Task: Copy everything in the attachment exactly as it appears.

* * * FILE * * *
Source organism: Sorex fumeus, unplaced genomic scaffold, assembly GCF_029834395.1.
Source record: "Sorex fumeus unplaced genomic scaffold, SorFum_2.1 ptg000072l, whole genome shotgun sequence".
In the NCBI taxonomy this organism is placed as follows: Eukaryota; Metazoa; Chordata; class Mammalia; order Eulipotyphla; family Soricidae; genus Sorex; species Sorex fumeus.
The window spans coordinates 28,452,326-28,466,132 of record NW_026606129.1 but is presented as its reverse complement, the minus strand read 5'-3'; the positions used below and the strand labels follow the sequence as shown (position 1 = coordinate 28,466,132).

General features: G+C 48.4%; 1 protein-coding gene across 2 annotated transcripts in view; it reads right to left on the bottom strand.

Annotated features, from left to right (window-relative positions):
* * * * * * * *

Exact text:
Source organism: Sorex fumeus, unplaced genomic scaffold, assembly GCF_029834395.1.
Source record: "Sorex fumeus unplaced genomic scaffold, SorFum_2.1 ptg000072l, whole genome shotgun sequence".
In the NCBI taxonomy this organism is placed as follows: Eukaryota; Metazoa; Chordata; class Mammalia; order Eulipotyphla; family Soricidae; genus Sorex; species Sorex fumeus.
The window spans coordinates 28,452,326-28,466,132 of record NW_026606129.1 but is presented as its reverse complement, the minus strand read 5'-3'; the positions used below and the strand labels follow the sequence as shown (position 1 = coordinate 28,466,132).

General features: G+C 48.4%; 1 protein-coding gene across 2 annotated transcripts in view; it reads right to left on the bottom strand.

Annotated features, from left to right (window-relative positions):